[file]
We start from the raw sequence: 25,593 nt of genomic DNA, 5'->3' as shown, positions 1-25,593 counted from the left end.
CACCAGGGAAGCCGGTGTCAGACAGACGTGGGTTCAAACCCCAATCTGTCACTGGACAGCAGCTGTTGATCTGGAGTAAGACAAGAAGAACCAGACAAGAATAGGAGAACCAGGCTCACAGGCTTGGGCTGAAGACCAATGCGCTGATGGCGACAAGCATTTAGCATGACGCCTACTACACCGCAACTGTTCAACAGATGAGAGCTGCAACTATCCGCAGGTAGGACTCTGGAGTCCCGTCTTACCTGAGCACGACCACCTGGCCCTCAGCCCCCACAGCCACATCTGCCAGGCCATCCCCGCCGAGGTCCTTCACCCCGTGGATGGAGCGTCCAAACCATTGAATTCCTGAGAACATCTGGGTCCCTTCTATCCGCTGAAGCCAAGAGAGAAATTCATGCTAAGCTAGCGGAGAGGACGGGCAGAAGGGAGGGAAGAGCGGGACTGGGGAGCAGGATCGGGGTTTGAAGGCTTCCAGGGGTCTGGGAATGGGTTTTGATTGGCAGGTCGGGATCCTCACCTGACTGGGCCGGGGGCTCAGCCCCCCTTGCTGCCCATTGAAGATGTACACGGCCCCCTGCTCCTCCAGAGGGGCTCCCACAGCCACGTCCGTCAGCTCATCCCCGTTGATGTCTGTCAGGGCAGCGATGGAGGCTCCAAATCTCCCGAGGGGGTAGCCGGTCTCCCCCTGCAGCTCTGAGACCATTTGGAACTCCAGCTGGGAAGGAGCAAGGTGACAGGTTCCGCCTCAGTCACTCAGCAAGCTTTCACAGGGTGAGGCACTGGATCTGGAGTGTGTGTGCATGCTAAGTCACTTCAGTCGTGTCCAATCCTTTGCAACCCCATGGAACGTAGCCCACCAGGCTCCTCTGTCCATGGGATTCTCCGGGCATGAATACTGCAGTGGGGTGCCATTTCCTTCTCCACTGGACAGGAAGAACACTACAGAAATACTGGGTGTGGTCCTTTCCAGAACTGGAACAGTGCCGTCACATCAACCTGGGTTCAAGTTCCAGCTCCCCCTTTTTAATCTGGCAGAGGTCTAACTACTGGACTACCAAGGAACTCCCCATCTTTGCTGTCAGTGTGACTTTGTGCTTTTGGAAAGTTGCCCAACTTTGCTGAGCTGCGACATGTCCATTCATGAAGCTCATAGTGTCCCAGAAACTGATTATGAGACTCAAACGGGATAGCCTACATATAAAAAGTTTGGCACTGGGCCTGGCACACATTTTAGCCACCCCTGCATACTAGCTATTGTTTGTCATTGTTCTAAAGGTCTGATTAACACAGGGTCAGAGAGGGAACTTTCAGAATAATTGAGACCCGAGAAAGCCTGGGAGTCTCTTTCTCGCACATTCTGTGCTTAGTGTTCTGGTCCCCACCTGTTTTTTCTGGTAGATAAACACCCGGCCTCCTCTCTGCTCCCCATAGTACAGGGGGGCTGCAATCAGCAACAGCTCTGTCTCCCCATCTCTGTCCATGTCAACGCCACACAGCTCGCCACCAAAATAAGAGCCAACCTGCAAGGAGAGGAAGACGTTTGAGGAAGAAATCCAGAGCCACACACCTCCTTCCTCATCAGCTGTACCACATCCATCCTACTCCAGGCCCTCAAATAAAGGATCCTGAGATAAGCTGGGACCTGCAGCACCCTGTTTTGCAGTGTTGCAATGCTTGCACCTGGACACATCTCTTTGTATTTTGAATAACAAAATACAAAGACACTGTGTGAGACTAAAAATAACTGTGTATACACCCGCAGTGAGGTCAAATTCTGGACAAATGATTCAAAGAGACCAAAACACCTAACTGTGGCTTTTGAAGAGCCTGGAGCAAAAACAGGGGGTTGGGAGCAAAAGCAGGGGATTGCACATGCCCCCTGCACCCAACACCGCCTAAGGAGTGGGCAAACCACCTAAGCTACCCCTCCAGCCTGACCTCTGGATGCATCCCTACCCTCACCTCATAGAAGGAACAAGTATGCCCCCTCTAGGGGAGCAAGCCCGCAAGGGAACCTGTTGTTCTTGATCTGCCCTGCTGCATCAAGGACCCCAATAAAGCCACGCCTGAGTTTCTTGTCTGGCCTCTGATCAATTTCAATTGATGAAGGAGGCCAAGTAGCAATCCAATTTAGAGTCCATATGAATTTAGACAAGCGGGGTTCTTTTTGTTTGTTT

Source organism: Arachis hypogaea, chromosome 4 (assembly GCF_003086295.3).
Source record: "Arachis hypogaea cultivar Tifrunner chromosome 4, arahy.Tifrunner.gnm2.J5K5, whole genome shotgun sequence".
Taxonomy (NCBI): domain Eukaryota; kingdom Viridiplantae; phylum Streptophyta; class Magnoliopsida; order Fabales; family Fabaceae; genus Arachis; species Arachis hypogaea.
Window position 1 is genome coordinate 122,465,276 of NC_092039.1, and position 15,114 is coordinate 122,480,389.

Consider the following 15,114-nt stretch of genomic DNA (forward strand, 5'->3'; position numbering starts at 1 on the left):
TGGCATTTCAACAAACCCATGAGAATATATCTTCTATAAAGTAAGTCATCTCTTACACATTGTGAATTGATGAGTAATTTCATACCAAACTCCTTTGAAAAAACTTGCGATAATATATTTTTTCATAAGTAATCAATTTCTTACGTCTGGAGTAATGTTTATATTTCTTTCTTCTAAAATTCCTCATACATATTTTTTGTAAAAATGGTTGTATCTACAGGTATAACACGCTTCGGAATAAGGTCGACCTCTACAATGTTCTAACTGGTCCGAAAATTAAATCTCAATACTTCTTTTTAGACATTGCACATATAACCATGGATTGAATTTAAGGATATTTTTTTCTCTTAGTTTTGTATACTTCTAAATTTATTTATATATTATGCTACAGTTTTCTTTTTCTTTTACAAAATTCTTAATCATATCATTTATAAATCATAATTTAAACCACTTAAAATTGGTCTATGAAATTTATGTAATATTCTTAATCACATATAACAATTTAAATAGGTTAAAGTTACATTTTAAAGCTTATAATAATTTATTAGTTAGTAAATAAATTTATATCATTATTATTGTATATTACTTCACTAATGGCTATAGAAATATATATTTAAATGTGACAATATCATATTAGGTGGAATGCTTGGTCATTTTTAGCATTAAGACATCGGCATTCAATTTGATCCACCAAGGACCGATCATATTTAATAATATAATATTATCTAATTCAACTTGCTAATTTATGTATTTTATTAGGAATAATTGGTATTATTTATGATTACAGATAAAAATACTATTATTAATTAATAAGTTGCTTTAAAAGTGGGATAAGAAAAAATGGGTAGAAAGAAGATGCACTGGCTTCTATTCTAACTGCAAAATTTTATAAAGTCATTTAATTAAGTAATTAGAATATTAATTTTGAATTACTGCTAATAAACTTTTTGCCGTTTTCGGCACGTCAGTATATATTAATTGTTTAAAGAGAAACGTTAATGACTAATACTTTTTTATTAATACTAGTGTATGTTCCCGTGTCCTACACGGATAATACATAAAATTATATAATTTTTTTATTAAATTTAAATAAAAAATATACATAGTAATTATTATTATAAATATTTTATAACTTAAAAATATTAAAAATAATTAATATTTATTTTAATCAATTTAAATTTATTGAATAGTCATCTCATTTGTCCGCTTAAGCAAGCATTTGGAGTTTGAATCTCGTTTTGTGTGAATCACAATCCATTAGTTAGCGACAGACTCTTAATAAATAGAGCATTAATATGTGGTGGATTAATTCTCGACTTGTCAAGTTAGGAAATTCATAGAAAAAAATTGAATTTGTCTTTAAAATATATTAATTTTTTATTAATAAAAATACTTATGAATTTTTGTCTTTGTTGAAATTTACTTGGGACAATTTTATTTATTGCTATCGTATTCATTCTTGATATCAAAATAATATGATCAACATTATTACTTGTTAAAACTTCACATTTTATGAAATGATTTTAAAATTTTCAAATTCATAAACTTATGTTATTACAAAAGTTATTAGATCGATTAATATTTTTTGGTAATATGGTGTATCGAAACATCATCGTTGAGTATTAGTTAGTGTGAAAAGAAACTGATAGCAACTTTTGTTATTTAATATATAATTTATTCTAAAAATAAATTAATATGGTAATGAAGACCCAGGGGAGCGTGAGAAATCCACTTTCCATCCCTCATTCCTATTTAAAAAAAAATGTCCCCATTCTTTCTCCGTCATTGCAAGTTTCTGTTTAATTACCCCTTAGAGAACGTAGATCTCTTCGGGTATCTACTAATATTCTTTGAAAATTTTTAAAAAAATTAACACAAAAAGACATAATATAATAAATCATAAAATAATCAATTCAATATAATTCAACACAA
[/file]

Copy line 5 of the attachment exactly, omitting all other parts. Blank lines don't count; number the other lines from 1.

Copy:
Taxonomy (NCBI): domain Eukaryota; kingdom Viridiplantae; phylum Streptophyta; class Magnoliopsida; order Fabales; family Fabaceae; genus Arachis; species Arachis hypogaea.